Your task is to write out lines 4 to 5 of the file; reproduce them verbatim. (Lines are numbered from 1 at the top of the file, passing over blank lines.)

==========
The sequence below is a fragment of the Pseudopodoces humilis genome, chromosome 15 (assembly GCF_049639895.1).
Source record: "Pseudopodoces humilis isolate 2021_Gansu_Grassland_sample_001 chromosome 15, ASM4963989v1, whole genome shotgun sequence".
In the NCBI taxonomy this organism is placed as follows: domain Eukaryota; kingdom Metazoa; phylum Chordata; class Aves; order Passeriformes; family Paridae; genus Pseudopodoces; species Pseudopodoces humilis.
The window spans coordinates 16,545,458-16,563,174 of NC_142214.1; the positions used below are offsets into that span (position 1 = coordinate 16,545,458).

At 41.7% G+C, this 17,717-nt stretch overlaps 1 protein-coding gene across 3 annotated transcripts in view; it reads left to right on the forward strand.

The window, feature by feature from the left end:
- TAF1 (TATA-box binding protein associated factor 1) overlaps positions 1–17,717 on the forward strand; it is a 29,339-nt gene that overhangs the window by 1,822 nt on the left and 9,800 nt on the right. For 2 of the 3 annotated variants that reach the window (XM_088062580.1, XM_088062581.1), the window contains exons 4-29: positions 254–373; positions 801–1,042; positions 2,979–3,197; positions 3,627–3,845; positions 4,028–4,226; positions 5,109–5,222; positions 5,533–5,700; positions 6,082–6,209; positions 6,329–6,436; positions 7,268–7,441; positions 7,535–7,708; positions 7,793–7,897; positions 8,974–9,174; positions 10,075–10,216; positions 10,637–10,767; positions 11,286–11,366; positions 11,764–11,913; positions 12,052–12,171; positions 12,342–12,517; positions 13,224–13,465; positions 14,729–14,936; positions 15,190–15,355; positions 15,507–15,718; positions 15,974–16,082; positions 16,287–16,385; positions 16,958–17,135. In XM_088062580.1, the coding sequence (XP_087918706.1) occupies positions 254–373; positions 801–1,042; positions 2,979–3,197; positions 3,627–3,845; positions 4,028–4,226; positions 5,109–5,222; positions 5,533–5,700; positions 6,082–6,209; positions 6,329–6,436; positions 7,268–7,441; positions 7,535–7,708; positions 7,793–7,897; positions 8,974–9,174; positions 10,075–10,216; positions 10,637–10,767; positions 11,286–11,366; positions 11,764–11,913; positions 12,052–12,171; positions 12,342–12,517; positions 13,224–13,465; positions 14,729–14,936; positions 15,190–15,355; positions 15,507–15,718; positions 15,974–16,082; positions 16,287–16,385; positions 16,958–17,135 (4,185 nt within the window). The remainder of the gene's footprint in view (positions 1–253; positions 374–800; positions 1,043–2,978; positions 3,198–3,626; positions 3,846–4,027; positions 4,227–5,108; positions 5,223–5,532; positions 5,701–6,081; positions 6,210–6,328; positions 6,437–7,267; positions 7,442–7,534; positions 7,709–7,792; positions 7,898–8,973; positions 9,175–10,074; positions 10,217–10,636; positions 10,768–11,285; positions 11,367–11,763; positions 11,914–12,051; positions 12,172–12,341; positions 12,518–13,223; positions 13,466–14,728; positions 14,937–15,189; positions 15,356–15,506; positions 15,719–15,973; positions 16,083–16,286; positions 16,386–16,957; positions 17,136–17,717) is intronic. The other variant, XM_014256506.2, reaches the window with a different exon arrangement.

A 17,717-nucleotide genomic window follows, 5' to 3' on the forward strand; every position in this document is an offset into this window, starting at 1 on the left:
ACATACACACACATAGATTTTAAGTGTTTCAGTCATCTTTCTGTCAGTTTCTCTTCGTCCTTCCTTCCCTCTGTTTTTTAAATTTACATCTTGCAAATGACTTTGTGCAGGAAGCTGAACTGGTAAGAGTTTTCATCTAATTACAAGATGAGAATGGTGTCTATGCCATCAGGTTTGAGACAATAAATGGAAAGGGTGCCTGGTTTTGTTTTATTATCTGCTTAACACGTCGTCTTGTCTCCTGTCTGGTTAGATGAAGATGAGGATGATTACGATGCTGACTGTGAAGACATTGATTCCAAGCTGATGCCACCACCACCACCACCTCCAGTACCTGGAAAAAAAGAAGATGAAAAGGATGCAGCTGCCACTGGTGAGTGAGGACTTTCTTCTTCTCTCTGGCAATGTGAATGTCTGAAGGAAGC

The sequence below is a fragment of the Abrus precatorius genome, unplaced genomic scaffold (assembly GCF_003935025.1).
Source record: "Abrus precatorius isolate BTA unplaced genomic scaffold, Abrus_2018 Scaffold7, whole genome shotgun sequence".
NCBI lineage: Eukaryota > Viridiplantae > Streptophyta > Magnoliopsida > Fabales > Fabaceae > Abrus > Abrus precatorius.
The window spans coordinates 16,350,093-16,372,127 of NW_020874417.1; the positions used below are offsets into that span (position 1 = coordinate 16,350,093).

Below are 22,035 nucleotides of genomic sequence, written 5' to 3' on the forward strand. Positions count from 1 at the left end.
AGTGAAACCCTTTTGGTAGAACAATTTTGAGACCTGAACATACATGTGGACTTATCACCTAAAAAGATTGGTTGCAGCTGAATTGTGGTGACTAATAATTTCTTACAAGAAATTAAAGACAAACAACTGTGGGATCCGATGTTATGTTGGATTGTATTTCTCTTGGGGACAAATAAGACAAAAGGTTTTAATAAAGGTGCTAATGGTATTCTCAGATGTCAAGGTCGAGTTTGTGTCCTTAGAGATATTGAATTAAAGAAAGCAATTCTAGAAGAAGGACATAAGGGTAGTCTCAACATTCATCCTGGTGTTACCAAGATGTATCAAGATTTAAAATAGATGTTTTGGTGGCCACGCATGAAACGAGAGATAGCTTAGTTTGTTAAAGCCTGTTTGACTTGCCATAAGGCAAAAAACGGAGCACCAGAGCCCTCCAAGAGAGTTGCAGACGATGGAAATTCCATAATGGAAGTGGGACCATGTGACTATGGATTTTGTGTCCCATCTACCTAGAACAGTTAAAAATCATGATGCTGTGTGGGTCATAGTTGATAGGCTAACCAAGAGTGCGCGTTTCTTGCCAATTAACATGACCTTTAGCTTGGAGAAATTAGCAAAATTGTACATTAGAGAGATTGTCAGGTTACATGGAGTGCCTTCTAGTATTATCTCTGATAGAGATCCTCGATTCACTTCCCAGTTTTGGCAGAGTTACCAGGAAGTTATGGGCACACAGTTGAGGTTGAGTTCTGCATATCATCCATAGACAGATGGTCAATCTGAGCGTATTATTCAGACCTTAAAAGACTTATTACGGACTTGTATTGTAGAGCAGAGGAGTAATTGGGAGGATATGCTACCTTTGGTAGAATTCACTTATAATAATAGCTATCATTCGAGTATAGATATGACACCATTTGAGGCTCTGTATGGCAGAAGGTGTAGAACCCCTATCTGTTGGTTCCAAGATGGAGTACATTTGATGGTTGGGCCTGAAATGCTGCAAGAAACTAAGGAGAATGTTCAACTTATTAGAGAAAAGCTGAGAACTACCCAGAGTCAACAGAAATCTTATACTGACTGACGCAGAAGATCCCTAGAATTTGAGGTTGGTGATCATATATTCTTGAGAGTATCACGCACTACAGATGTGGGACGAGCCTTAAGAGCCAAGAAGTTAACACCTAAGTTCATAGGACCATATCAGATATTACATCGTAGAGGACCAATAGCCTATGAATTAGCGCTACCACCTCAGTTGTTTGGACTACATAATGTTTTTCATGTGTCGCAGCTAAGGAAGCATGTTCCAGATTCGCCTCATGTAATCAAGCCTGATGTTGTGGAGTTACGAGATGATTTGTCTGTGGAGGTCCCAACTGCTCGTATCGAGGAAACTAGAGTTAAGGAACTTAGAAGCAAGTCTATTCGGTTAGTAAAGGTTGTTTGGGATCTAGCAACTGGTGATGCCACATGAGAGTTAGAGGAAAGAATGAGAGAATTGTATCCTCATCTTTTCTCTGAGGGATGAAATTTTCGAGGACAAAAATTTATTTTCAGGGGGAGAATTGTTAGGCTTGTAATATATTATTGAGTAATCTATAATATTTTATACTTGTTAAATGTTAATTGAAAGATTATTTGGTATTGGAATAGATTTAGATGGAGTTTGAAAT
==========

The window spans coordinates 16,545,458-16,563,174 of NC_142214.1; the positions used below are offsets into that span (position 1 = coordinate 16,545,458).

At 41.7% G+C, this 17,717-nt stretch overlaps 1 protein-coding gene across 3 annotated transcripts in view; it reads left to right on the forward strand.